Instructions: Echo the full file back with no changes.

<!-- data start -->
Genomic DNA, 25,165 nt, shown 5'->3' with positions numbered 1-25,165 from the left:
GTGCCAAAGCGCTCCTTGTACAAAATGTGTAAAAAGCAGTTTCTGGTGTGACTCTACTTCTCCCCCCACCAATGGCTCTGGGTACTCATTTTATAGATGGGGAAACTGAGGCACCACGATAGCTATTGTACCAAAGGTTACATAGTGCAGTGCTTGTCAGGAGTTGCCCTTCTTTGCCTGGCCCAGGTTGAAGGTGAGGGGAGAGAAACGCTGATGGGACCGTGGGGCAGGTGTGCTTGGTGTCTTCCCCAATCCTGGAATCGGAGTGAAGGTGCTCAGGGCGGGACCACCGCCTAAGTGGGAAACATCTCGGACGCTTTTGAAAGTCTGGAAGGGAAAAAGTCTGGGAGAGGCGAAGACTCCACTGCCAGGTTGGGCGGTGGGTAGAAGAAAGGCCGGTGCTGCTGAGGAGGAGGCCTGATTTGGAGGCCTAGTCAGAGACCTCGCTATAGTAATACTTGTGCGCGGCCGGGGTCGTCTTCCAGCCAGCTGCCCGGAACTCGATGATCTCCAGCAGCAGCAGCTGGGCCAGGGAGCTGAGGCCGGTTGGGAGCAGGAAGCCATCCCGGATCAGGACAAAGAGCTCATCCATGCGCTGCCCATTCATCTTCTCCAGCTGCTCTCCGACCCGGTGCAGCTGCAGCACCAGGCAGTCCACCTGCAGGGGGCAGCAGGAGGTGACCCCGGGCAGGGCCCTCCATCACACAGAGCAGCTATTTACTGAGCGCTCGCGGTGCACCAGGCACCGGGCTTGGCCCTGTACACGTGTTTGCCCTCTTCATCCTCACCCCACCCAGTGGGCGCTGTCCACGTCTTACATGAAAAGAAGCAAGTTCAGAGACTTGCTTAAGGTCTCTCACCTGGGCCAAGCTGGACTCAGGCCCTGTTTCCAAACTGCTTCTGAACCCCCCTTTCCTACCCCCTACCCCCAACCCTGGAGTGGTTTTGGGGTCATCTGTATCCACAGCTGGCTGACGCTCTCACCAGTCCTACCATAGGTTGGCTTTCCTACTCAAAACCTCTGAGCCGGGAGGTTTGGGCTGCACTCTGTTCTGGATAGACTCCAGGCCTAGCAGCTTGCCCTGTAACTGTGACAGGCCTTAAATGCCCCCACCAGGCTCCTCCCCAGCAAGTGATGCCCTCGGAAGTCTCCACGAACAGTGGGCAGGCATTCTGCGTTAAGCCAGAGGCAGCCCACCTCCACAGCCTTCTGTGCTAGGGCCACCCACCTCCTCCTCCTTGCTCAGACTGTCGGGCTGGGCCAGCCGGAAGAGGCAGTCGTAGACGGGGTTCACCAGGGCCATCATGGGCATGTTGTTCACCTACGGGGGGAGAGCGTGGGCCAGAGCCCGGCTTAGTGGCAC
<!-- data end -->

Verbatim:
Genomic DNA, 25,165 nt, shown 5'->3' with positions numbered 1-25,165 from the left:
GTGCCAAAGCGCTCCTTGTACAAAATGTGTAAAAAGCAGTTTCTGGTGTGACTCTACTTCTCCCCCCACCAATGGCTCTGGGTACTCATTTTATAGATGGGGAAACTGAGGCACCACGATAGCTATTGTACCAAAGGTTACATAGTGCAGTGCTTGTCAGGAGTTGCCCTTCTTTGCCTGGCCCAGGTTGAAGGTGAGGGGAGAGAAACGCTGATGGGACCGTGGGGCAGGTGTGCTTGGTGTCTTCCCCAATCCTGGAATCGGAGTGAAGGTGCTCAGGGCGGGACCACCGCCTAAGTGGGAAACATCTCGGACGCTTTTGAAAGTCTGGAAGGGAAAAAGTCTGGGAGAGGCGAAGACTCCACTGCCAGGTTGGGCGGTGGGTAGAAGAAAGGCCGGTGCTGCTGAGGAGGAGGCCTGATTTGGAGGCCTAGTCAGAGACCTCGCTATAGTAATACTTGTGCGCGGCCGGGGTCGTCTTCCAGCCAGCTGCCCGGAACTCGATGATCTCCAGCAGCAGCAGCTGGGCCAGGGAGCTGAGGCCGGTTGGGAGCAGGAAGCCATCCCGGATCAGGACAAAGAGCTCATCCATGCGCTGCCCATTCATCTTCTCCAGCTGCTCTCCGACCCGGTGCAGCTGCAGCACCAGGCAGTCCACCTGCAGGGGGCAGCAGGAGGTGACCCCGGGCAGGGCCCTCCATCACACAGAGCAGCTATTTACTGAGCGCTCGCGGTGCACCAGGCACCGGGCTTGGCCCTGTACACGTGTTTGCCCTCTTCATCCTCACCCCACCCAGTGGGCGCTGTCCACGTCTTACATGAAAAGAAGCAAGTTCAGAGACTTGCTTAAGGTCTCTCACCTGGGCCAAGCTGGACTCAGGCCCTGTTTCCAAACTGCTTCTGAACCCCCCTTTCCTACCCCCTACCCCCAACCCTGGAGTGGTTTTGGGGTCATCTGTATCCACAGCTGGCTGACGCTCTCACCAGTCCTACCATAGGTTGGCTTTCCTACTCAAAACCTCTGAGCCGGGAGGTTTGGGCTGCACTCTGTTCTGGATAGACTCCAGGCCTAGCAGCTTGCCCTGTAACTGTGACAGGCCTTAAATGCCCCCACCAGGCTCCTCCCCAGCAAGTGATGCCCTCGGAAGTCTCCACGAACAGTGGGCAGGCATTCTGCGTTAAGCCAGAGGCAGCCCACCTCCACAGCCTTCTGTGCTAGGGCCACCCACCTCCTCCTCCTTGCTCAGACTGTCGGGCTGGGCCAGCCGGAAGAGGCAGTCGTAGACGGGGTTCACCAGGGCCATCATGGGCATGTTGTTCACCTACGGGGGGAGAGCGTGGGCCAGAGCCCGGCTTAGTGGCAC